December 2, 2007

Technology molding existing materials

In this search for the impact technology has had in recent history towards traditional materials, we have found that three materials in specific have been the most extensively used in construction throughout the world: concrete, bricks and wood are the most representative and the most used.

“Concrete, the solid that forms at room temperature from mixing a grey powder (mainly Portland cement) with water and aggregates, is the most widely used material on Earth. Current estimates of world cement manufacture are around 1.7 billion tons/year, enough to produce well over 6 cu km) of concrete per year or at least 1 cu m) per person. The demand is rising: conservative estimates predict a cement demand of 3.5 to 5 billion tons/year in 2050.”[1]

By this assumption, we know for a fact, that concrete is one of the materials which needs priority in its relation with technologies, for improvement in its performance, capabilities, possibilities, and relation with the environment. So in order to improve this product, there have been a series of advances and appliances that have made concrete more useful and advanced than never before.

Basically what we know is that concrete advances happen in some specific areas:

-Material performance (structural)
-Material innovation (mixing with other materials to define new uses or new applications)
-Material Impact(environment)

We have several examples in which concrete receives new treatments which allow it to perform in ways we have never seen before:

-Light Transmitting Concrete
-Concrete as a Display
-Bendable Concrete

In addition to this specific applications to concrete, we have a number of additives and chemicals which specifically engineered, can solve problems in construction that can be directly linked to the architectural project, we were very interested in a specific building, which was conceived by Zaha Hadid, the Science Centre Wolfsburg in Wolfsburg, Germany, and solved in its engineering by AKT. What becomes really interesting is that the concrete design and pouring where specifically designed to solve the complexity of the project.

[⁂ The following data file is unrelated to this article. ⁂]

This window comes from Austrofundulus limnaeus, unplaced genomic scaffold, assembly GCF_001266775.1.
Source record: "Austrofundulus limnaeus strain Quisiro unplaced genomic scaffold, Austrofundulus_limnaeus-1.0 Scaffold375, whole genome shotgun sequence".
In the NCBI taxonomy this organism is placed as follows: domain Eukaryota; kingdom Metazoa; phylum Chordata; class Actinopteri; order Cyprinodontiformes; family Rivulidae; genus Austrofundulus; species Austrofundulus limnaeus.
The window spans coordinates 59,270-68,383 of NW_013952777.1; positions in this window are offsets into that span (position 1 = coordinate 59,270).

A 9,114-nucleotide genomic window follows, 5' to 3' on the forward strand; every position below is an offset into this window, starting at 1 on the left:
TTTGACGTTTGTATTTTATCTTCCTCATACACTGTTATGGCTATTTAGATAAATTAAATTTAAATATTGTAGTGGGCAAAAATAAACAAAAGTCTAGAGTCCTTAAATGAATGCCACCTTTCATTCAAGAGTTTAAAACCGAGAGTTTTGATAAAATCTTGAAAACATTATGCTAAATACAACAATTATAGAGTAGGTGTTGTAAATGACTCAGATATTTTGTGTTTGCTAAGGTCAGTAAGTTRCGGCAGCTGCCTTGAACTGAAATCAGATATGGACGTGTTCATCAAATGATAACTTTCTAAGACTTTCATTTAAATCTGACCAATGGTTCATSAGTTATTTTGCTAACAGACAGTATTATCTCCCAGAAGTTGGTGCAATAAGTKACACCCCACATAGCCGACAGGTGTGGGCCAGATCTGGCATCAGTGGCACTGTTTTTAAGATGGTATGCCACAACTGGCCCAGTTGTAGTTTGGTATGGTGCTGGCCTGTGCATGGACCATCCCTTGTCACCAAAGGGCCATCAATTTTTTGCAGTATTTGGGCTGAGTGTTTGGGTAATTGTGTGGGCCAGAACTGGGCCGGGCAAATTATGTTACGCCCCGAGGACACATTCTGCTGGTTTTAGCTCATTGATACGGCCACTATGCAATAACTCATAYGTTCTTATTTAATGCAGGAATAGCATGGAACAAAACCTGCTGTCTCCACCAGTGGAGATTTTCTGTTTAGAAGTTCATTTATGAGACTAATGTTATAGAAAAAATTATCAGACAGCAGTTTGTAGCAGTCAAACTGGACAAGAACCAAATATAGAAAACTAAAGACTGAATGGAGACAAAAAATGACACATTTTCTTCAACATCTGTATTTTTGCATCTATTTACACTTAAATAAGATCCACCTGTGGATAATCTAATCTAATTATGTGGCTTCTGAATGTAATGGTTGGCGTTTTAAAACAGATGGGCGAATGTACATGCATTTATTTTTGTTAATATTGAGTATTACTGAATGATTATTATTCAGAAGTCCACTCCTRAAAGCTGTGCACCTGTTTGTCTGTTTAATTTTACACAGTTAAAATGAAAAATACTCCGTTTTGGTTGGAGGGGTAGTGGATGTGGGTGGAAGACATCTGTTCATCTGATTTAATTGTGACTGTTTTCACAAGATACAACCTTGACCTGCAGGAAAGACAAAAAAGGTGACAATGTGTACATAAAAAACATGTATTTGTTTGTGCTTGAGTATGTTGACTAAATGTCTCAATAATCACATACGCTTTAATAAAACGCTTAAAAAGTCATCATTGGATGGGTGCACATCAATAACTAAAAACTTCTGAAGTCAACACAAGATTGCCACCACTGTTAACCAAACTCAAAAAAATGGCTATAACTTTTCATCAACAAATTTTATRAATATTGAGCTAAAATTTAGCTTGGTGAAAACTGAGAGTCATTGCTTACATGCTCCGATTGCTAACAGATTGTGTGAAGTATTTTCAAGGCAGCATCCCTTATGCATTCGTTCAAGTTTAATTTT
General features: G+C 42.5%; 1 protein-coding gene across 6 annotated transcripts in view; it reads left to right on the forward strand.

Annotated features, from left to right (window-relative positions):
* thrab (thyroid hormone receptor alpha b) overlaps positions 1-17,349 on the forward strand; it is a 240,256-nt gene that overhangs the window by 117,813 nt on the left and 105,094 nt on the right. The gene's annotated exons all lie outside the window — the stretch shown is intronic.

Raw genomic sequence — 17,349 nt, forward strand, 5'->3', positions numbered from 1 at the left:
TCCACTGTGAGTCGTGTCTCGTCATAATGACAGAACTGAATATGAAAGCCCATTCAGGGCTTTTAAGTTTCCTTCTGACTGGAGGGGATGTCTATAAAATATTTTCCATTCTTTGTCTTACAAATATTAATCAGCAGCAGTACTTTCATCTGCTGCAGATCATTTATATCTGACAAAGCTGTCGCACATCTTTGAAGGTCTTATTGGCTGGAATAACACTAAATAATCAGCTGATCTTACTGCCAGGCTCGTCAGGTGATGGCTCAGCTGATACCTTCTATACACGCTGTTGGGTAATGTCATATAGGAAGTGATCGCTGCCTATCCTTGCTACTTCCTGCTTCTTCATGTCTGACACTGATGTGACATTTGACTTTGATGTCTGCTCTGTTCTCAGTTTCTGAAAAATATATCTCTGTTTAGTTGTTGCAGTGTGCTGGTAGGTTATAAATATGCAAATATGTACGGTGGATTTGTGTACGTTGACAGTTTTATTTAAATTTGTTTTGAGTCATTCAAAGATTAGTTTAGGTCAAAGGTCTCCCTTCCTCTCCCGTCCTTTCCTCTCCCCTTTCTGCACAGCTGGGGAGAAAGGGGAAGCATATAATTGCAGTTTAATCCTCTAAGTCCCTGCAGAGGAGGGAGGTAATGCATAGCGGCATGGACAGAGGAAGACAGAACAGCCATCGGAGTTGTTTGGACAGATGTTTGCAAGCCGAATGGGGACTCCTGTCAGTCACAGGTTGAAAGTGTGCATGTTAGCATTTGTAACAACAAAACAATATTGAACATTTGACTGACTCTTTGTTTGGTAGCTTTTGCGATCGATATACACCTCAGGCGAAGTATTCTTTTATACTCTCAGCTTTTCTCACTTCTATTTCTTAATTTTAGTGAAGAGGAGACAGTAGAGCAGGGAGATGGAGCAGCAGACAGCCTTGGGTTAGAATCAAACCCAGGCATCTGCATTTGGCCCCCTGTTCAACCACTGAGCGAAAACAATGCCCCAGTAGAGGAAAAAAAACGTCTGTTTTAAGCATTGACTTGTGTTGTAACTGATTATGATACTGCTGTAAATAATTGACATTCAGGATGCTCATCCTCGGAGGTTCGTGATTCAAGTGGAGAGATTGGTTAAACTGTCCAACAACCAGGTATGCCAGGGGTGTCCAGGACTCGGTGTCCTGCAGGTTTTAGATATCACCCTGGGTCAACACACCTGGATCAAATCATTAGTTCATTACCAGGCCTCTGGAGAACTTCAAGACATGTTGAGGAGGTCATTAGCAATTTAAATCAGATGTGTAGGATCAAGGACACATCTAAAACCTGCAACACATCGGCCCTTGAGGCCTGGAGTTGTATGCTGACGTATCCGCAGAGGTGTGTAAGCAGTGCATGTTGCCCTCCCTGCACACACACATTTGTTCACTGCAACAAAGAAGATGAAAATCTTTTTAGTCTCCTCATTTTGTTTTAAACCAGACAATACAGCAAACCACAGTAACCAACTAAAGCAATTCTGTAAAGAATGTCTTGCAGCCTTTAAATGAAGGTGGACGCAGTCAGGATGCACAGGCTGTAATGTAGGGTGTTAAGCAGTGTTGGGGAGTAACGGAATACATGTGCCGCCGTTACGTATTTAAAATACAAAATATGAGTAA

Volumetrically, the building is structured in such a way that it maintains a large degree of transparency and porosity on the ground since the main volume, the exhibition-scope, is raised thus covering an outdoor public plaza with a variety of commercial and cultural functions which reside in the structural concrete cones.

An artificial crate like landscape is developed inside the open exhibition space allowing diagonal views to the different levels of the exhibition-scope, while volumes, which protrude, accommodate other functions of the science center. A glazed public wormhole-like extension of the existing bridge flows through the building allowing views to and from the exhibition space.

The building consists of a basement car park out of which rise 10 reinforced concrete cones, flaring out to support the main exhibition space, two stories above. Each cone is of a different geometric shape, and they all change shape as they rise. Four of the cones continue through the exhibition concourse to support the steel framed, metal-clad roof. The cone walls are inclined up to 45°, which blurs the boundaries between walls and floors.

AKT treated the whole bulging as a single entity, and then analyze it for gravity loads, thermal loads and shrinkage in one model. Although the basic construction method is traditional, the engineer specified concrete with a self compacting admixture for the cone walls and parts of the course slab. There were two main reasons, the height of the pours and the inclination of some walls. The external walls of the cones are only 300mm thick, and since are heavily reinforced they had to use a self compacting admixture gels because it would have been impossible to use a traditional poker to compact the concrete.
Since the structure was designed as a single entity, ad the cones and slab are so dependent on each other for support, the whole structure had to be propped until the entire concourse slab had been poured.

[1] Concrete, New and Improved, by Prof. Franz-Josef Ulm, adapted from a speech at MIT Family Weekend, Oct. 13, 2006.

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